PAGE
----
A MAGISTRATE and her daughter have been disqualified from keeping dogs for five years.

Gail Bradshaw, 64, and Nicola Bradshaw, 29, both of Minehead Avenue, Leigh, were found guilty after causing unnecessary suffering to two West Highland white terriers.

One of them was found wearing a child's jumper which was stuck to her weeping skin.

Gail Bradshaw has been a magistrate at Wigan and Leigh Magistrates' Court for 30 years.

The two defendants were sentenced at Preston Magistrates' Court yesterday, Tuesday after being found guilty in a two-day trial last month.

They were found guilty of causing unnecessary suffering to West Highland Poppy on a day or number of dates between April 1, 2015 and September 29, 2017.

They were also convicted of the the same charge to West Highland Holly from November 29, 2016 and September 29, 2017.

In each of the cases they did not make sure care and attention was not provided for their chronic and severe skin conditions.

RSPCA inspector Vicki McDonald said: “The severity of the skin conditions and fur loss suffered by these dogs was the worst I’ve seen in my 15-year career.

"They were in an absolutely shocking state.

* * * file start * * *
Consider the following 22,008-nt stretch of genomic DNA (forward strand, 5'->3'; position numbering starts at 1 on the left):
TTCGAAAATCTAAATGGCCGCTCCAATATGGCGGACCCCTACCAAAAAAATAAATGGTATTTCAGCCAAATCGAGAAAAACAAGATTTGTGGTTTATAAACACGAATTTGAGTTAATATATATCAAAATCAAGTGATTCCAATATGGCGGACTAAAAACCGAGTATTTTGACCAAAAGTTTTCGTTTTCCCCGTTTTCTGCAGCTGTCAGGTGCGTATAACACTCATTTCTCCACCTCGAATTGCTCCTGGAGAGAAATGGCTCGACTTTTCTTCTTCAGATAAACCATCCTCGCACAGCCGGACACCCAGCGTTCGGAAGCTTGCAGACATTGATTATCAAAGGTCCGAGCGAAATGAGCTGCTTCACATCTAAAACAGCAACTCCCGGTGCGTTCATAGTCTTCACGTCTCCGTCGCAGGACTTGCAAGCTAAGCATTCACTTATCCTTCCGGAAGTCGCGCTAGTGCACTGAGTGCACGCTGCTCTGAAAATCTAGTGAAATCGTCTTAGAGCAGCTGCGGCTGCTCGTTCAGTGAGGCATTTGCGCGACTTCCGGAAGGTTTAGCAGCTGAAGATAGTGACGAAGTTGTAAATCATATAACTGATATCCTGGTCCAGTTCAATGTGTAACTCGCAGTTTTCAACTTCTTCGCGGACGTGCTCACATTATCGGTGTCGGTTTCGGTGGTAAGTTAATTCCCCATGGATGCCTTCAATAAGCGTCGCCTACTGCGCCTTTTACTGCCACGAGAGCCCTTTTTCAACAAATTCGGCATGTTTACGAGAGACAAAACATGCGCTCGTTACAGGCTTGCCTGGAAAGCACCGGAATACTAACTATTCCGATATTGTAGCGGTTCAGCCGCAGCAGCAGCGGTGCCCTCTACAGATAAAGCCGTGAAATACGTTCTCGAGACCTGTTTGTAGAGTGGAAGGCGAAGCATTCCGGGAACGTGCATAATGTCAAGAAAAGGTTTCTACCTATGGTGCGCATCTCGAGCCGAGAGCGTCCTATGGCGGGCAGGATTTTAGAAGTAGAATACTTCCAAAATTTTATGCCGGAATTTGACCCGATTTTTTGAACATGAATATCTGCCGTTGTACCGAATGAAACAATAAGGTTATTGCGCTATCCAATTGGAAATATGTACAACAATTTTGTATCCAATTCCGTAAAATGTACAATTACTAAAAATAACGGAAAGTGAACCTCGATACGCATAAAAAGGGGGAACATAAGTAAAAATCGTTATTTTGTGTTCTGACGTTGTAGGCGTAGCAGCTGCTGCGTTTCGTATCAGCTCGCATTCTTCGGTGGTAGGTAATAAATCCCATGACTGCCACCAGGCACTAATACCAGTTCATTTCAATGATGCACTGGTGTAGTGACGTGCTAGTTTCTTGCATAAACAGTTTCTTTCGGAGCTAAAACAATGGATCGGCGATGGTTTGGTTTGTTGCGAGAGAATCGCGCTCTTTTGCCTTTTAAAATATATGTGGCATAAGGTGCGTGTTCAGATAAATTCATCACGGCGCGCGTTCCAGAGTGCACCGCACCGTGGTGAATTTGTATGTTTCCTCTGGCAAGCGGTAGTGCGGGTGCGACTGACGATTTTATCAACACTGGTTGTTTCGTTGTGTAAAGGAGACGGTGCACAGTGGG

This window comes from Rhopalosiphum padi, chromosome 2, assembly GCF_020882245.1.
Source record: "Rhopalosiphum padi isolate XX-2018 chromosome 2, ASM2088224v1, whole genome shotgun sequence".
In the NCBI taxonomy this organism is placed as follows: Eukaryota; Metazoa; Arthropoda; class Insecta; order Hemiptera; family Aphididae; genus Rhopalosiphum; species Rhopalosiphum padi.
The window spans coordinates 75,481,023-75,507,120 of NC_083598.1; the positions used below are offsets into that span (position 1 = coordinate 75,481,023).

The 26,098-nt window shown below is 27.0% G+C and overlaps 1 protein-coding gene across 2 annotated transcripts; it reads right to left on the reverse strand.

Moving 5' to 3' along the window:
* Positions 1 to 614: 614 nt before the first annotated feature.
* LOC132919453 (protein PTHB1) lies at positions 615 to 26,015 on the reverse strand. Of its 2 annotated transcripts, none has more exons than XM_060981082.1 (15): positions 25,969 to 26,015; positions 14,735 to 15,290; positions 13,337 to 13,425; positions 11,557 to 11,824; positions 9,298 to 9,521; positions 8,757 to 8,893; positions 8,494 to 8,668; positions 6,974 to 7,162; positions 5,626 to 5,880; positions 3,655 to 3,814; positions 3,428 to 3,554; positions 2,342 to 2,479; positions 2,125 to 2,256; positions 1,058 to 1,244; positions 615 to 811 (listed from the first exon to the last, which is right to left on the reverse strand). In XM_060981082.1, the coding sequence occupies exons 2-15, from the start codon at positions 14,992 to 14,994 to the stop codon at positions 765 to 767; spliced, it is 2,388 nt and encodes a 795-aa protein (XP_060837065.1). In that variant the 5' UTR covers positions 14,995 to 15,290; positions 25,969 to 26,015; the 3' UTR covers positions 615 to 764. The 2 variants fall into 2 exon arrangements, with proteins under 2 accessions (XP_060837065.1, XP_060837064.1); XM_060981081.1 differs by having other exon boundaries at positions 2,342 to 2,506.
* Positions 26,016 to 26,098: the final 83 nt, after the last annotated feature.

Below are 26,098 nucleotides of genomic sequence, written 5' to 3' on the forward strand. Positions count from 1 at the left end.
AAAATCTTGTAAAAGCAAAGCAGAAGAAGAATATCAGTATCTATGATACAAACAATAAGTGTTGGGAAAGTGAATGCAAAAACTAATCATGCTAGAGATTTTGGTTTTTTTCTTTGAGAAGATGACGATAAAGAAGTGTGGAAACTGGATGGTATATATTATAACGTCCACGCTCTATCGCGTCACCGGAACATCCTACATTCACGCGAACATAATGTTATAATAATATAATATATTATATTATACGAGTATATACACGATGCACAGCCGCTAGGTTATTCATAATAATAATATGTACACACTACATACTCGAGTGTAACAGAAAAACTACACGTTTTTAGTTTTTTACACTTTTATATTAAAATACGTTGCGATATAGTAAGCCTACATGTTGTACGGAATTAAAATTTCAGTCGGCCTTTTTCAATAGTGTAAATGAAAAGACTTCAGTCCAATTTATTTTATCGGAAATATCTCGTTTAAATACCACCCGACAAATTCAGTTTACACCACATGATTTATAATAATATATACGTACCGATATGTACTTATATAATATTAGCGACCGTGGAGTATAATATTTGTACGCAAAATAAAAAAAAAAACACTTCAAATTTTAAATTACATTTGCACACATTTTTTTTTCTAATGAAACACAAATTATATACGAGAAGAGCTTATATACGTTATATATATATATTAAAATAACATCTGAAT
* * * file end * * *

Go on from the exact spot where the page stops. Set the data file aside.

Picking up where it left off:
“Poppy was by far the worst. She was wearing a child’s jumper and it was filthy.

"When we tried to remove it at the vets it had stuck to her skin around her armpits, chest and front legs, where it had been weeping.

“She had been suffering the longest, veterinary evidence of her skin condition goes all the way back to 2014.

“A new treatment plan was put in place in March 2015 and the vet advised that Poppy needed to be brought back 7-10 days later but that never happened.

“Gail Bradshaw said she didn’t think the vet treatment was working so decided to self treat the condition after seeking advice from the internet and friends instead.

“When Holly started to get similar symptoms in early 2017 she was never taken to the vet.

"This is despite both dogs having 'ultimate’ Petplan insurance which could have covered the treatment.”

The Bradshaws have also been ordered to complete a 12-month community order including 200 hours of unpaid work and to pay £500 in costs.

Inspector McDonald added: “I hope the message that comes from this case is that if your pet has any health problems, you must not use or rely on the internet to try and self diagnose and treat your pet but seek the professional and qualified advice and treatment of a vet.

"If money is an issue, there are vets out there for those on a low income."

Both Poppy and Holly are in the care of the RSPCA's Liverpool branch, where they have improved and they are in the process of having new homes found for them.

If you are interested in rehoming them contact the branch on 0151 486 1706.